Is there any Scroge about who will begrudge a Christmas present to our soldiers out here? The heart of Scrooge himself would be softened and warmed to generosity if he would come with me round our lines; and if he could as I have seen a thousand times, how always the spirits of our men yearn for any little word, any little gift, from that home life of theirs which seems a world away.

The most glorious hour of the day is when the post is brought in from the battalion headquarters.

"Any letters for me?" is a question asked from dug-out to dug-out, and in every billet under a shell-broken and in every bivouac where a few soldiers sit found a wood fire.

"Lucky beggar!" growls a "Kitchener bloke" lying on a sand-hag in a hole in the earth above which the shells go rushing to a village behind the line.

There is no letter for him to-day. and the gloom of the dug-out seems darker than before, and colder in the mist that creeps over the parapet, and more desolate the dead ground which grows barbed wire. But oh! the warmth that comes to the "Kitchener bloke" if there is a little parcel for him, after all!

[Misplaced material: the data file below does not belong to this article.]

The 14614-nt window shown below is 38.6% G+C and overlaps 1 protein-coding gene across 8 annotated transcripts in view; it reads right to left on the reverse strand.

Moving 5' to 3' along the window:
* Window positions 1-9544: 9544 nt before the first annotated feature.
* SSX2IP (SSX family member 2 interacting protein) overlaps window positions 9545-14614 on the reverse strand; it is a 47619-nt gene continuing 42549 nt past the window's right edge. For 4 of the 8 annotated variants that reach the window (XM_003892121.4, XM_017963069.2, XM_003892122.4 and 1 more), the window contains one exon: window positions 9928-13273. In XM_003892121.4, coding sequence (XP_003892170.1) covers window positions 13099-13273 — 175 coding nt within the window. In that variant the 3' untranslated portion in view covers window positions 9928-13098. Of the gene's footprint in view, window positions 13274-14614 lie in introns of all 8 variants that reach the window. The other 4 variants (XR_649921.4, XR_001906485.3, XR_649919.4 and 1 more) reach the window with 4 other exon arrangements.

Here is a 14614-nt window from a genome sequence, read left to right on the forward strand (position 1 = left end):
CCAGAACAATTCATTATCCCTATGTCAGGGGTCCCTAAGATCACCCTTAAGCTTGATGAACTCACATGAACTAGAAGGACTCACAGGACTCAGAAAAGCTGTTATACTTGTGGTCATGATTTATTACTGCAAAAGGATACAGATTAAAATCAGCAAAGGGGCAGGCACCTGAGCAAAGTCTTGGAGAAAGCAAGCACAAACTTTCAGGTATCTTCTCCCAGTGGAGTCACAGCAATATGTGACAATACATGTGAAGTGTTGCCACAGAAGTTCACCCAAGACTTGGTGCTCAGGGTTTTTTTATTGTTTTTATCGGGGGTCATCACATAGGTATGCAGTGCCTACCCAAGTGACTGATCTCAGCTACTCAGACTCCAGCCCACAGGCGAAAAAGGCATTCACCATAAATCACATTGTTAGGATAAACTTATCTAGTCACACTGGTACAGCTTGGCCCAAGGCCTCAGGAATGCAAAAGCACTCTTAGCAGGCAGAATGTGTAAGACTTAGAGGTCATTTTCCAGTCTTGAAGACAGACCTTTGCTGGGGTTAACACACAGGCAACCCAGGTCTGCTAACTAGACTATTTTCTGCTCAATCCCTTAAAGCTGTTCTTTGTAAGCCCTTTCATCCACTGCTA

Gifts that Warm the Heart

"What are you grinning about, Bert?" His pal on the other side of the sand-bag has a grievance in his voice. It is his turn to go without a post. But he knows the answer-to his question.

"A present from home, old son. Pretty useful, too. It was my kid knitted them mittens. Who'd have thought it of the young puss?"

Some stitches have been dropped, but the red wool of the mittens warms the man's heart like the glowing embers on a dank day. He whistles as he crawls down a sap to listen for the progress of a German mine. It's likely they'll blow it up to-day. ... But those mittens are pretty. So Lucy hasn't forgotten her father, though it's a year ago since he said, "I'll soon be back."